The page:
These symptoms (particularly the less dangerous ones) are often mistaken for the flu due to the fact that they're so generalized. But if you have several family members suffering from symptoms concurrently, it may be indicative that there's carbon monoxide in your home. If you believe you are struggling with CO poisoning, leave the house immediately and call 911. Medical experts can ensure your symptoms are managed. Then, call a trained technician to examine your furnace and HVAC ventilation system. They can determine where the gas is coming from.

How to Eliminate Carbon Monoxide

Once a technician has identified carbon monoxide in your house, they'll determine the source and seal the leak. It could be any of your fuel-burning appliances, so it might take some time to uncover the exact spot. Your technician can look for soot or smoke stains and other signs of carbon monoxide. In the meantime, here's what you can do to minimize CO levels in your home:

  1. Verify that your furnace is appropriately vented and that there are no blockages in the flue pipe or someplace else that can trap carbon monoxide gas in your home.
  2. Keep doors open between rooms when you use appliances that produce carbon monoxide, including fireplaces, stoves or ovens, to maximize ventilation.
  3. Never use a gas stove or oven to heat your home. These appliances would need to run around the clock, wasting energy and putting heavy strain on them.
  4. Do not burn charcoal inside. Not only will it create a mess, but it's also a source of carbon monoxide.
  5. Try not to use fuel-powered generators, pressure washers or other gas-powered tools in confined spaces.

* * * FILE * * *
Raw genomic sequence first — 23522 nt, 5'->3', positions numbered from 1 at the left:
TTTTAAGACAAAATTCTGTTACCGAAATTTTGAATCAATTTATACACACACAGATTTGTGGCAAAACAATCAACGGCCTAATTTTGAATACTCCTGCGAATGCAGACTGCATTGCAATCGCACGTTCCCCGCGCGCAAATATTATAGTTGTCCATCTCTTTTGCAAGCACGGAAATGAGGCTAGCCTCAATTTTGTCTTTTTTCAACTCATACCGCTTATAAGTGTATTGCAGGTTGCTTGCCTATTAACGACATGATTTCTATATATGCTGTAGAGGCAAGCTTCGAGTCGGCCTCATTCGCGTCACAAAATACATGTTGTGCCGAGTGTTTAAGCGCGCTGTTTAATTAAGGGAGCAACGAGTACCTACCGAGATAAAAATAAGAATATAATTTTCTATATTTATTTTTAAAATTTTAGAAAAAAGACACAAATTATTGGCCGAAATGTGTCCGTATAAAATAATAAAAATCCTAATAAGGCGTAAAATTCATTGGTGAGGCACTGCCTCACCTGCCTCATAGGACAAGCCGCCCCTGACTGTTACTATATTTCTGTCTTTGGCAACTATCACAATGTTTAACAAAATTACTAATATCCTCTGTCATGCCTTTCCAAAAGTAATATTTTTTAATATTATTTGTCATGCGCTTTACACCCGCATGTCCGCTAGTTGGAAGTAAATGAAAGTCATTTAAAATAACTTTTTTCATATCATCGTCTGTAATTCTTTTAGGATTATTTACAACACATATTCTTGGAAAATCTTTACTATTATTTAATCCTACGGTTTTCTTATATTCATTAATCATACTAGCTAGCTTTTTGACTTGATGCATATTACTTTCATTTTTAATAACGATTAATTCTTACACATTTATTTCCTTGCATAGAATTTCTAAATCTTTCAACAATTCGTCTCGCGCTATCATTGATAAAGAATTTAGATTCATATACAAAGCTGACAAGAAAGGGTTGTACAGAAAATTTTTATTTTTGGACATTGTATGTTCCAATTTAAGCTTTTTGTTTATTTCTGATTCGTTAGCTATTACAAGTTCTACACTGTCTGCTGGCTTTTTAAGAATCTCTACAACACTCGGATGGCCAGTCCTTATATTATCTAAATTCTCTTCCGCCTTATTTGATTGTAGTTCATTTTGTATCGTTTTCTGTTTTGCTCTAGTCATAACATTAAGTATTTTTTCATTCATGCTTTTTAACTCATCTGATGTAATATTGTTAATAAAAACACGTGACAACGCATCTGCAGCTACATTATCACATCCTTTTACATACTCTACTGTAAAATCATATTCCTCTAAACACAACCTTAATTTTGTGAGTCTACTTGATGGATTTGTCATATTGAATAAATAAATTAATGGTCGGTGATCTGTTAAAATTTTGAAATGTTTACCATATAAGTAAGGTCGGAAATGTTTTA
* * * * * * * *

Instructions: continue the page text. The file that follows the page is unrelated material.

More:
6. If you own a wood-burning fireplace, make sure the flue is open when in use to enable carbon monoxide to leave the house.
  7. Keep up with routine furnace maintenance in Ballwin and St. Charles. A broken down or malfunctioning furnace is a likely source of carbon monoxide leaks.
  8. Most important, install carbon monoxide detectors. These helpful alarms recognize CO gas much faster than humans will.

How Many Carbon Monoxide Detectors Should I Install?

It's vital to place at least one carbon monoxide detector on every floor of your home, as well as the basement. Concentrate on bedrooms and other spaces farther from the exits. This provides people who were sleeping adequate time to evacuate safely. It's also a great idea to put in carbon monoxide alarms close to sources of CO gas, like your kitchen stove or your water heater. Finally, particularly large homes should think about installing extra CO detectors for consistent distribution throughout the entire house.

Let's say a home has three floors, as well as the basement. With the previously mentioned recommendations, you'd want to set up three to four carbon monoxide sensors.

  • One alarm should be mounted around the furnace and/or water heater.
  • The second alarm could be set up close to the kitchen.
  • And the third and fourth alarms can be installed near or within bedrooms.

Professional Installation Minimizes the Risk of Carbon Monoxide

Avoiding a carbon monoxide leak is always more beneficial than resolving the leak once it’s been found. One of the best ways to avoid a CO gas leak in your furnace is by trusting furnace installation in Ballwin and St. Charles to certified professionals like Air Alliance Team. They know how to install your chosen make and model to ensure optimum efficiency and minimal risk.